Harare — A TOTAL of 4 539 tonnes of tobacco worth US$18,8 million was exported to different countries last month.
The tonnage exported was an improvement from the 1 500 tonnes achieved the previous month. The seasonal exports as at August 31 2009 were 28 264 tonnes, 59 percent below 2008 volumes. Cumulative annual exports in 2008 were 61 337 tonnes.
In the corresponding period last year US$136 million was earned. The seasonal average export price of US$4.39 per kg remains firmer than that of the previous season of US$3.02 per kg in a similar period.
Monthly earnings for August increased seasonal earnings for the year to US$124 million. Of the total, 1 522 tonnes were exported to EU countries, mainly the UK, Belgium and Ireland which are the top three countries in the region, which contributed more than 70 percent of the seasonal exports of 10 477 tonnes.
Exports to the rest of the European countries including Germany, France and other major importers have dropped significantly causing this year’s exports to remain below 2008 volumes by 20 percent. Russia continued to be the leading importer with a cumulative intake of 1 538 tonnes.
China and Vietnam were the only countries, which imported a total of 188.7 tonnes in August. Seasonal exports to the region at 7 945.1 tonnes have remained below 2008 levels by 64 percent.
China the tobacco consuming powerhouse of the region had a cumulative intake of 7 281 tonnes since the beginning of the year. The Middle East imported 1 157, 3 tonnes of tobacco in August, with Dubai being the only country which imported outstanding tobacco volumes in the region.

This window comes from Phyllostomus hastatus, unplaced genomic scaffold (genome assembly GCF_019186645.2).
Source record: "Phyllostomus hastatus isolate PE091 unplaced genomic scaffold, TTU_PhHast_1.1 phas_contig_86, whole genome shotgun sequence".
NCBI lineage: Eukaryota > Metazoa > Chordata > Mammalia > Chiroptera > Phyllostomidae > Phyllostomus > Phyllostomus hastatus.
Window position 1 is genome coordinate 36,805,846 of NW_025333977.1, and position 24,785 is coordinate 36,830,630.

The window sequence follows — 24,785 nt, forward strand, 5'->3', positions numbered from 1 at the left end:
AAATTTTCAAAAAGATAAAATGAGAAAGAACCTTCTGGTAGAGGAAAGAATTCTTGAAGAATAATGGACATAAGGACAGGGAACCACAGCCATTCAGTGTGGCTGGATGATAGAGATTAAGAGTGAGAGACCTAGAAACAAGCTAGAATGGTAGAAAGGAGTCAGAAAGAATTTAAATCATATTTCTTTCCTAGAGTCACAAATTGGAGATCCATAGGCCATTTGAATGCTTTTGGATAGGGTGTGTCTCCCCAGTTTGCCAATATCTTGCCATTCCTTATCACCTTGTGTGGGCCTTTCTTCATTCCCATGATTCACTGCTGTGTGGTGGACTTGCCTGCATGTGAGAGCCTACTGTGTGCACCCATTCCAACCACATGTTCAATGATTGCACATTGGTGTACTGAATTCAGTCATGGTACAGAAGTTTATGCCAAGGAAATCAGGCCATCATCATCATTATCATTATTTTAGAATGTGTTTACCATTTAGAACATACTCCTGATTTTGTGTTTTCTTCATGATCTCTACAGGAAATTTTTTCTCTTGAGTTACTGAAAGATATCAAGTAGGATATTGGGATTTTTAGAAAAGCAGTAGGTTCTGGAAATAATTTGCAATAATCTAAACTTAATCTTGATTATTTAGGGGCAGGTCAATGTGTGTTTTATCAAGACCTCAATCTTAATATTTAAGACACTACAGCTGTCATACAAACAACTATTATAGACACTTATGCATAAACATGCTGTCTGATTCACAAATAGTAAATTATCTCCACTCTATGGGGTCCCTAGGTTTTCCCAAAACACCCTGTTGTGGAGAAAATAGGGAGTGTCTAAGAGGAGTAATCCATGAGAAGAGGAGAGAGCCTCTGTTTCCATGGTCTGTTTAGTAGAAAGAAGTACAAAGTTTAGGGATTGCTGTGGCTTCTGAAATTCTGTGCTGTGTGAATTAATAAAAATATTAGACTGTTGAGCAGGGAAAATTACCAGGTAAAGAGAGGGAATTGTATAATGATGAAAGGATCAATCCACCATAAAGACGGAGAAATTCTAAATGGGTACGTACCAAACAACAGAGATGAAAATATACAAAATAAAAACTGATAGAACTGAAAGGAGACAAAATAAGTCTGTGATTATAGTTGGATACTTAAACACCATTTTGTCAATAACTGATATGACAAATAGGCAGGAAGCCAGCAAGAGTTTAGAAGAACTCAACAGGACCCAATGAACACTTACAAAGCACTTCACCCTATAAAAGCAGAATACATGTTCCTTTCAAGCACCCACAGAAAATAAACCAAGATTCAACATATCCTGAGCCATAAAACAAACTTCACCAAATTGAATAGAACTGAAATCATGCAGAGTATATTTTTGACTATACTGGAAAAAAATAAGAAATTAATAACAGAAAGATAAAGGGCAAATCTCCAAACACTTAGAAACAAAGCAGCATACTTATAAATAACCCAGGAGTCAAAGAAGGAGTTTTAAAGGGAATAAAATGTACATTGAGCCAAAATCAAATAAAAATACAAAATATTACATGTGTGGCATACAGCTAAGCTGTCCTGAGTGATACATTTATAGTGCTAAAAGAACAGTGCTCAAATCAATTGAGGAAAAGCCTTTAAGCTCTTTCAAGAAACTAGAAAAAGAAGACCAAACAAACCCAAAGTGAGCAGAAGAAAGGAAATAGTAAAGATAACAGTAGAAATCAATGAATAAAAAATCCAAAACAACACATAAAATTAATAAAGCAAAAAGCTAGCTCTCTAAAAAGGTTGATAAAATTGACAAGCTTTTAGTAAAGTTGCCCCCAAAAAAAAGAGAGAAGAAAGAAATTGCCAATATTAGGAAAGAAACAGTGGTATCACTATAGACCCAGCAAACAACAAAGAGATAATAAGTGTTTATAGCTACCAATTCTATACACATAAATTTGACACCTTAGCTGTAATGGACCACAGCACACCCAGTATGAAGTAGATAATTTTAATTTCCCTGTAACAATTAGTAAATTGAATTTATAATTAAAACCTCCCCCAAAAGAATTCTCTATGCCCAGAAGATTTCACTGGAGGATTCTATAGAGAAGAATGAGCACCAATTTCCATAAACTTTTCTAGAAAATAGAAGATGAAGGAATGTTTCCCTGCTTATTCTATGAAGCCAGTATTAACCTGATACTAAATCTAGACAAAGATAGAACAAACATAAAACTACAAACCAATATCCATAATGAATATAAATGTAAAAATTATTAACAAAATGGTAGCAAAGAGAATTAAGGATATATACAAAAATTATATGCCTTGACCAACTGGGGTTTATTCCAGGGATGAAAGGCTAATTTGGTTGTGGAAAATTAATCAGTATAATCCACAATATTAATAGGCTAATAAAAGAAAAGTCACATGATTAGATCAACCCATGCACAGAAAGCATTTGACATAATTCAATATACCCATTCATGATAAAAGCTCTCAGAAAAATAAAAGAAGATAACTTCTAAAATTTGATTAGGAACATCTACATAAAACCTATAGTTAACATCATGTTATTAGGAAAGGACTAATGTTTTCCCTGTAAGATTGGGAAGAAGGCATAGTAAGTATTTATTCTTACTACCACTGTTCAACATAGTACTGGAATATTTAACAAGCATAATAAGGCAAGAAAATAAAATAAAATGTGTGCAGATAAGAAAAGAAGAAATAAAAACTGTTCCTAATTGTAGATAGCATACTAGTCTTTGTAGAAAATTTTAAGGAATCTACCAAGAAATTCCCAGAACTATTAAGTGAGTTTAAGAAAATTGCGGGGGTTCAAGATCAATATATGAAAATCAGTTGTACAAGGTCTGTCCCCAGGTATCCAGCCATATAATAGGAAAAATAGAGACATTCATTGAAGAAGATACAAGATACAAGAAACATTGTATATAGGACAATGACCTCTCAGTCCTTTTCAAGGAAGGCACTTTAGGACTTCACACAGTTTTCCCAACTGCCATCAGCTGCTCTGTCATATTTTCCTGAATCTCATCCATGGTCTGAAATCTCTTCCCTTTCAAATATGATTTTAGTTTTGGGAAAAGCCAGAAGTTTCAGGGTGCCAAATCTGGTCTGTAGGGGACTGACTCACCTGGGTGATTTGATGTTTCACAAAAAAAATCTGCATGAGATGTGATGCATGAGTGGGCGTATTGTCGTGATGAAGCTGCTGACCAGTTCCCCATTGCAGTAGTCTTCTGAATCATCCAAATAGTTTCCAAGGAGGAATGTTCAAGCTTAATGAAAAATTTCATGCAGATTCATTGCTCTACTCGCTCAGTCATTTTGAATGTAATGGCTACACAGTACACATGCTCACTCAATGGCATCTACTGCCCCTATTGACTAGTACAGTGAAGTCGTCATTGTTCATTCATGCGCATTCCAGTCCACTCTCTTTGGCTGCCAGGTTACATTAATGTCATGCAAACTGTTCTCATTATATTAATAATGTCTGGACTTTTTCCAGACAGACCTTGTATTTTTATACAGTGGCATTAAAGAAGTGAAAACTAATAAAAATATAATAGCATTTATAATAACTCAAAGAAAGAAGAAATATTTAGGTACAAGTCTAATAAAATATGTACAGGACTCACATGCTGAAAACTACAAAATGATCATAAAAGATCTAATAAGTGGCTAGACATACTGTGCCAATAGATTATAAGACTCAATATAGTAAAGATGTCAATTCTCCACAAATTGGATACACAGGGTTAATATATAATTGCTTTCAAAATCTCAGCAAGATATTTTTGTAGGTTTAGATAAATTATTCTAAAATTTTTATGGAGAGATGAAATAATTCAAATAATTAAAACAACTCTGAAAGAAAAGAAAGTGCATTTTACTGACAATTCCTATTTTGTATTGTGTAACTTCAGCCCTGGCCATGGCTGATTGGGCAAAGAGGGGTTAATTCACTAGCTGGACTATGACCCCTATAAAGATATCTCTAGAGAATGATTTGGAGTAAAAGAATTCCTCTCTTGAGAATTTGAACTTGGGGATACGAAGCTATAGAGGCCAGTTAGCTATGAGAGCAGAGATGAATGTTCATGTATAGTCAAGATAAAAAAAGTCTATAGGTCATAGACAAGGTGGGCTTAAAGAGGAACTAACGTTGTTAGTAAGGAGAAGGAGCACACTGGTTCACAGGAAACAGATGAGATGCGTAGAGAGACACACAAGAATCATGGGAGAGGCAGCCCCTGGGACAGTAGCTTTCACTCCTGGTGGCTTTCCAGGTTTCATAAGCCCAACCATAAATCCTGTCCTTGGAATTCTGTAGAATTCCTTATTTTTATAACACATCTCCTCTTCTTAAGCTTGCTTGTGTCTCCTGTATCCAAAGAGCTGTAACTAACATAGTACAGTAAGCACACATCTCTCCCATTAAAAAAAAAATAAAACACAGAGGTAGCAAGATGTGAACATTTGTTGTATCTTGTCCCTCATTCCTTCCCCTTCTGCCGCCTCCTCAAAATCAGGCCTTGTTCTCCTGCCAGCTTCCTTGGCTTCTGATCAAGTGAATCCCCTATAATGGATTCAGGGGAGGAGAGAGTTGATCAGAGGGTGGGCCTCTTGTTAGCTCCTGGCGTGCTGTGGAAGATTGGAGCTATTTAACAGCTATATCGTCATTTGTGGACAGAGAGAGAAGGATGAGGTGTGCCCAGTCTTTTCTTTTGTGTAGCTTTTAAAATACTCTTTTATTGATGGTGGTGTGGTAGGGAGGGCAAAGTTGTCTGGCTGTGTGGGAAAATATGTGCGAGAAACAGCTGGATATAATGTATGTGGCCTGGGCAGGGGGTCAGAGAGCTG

In Africa, Mozambique and South Africa are the only countries in the region, which imported 991 tonnes in August bringing total exports to 4 694 tonnes during the period January to August 2009.
Other importing countries include Botswana, Sudan and Egypt. Exports to the region have dropped by 36 percent in comparison to 2008 levels in a similar period.
Tobacco Industry and Marketing Board chief executive Dr Andrew Matibiri said higher average prices this year were attributed to higher demand of the local crop on the international market.
“It is interesting to note that the average green purchase price of US$3.21 for 2008 was much higher than the export price of $3.02/kg, perhaps an indication that merchant profits were marginalised last year under the depressed economy.
He added that using an average decline rate of 35 percent, 2009 exports were likely to go down to approximately 40 000 tonnes by the end of the year. “Stock volumes will likely close around 50 000 tonnes for the local crop excluding imports,” he said.
Stocks on hand as at the end of August 2009 increased slightly to 86 896 tonnes from 81 700 tonnes last month. During the same period last season stocks were 52 203 tonnes and in 2007 they were 85 306 tonnes.
As the curtain comes down on the 2009 selling season the high export trend is expected to continue, as the majority of merchants will now concentrate on processing rather than purchasing.
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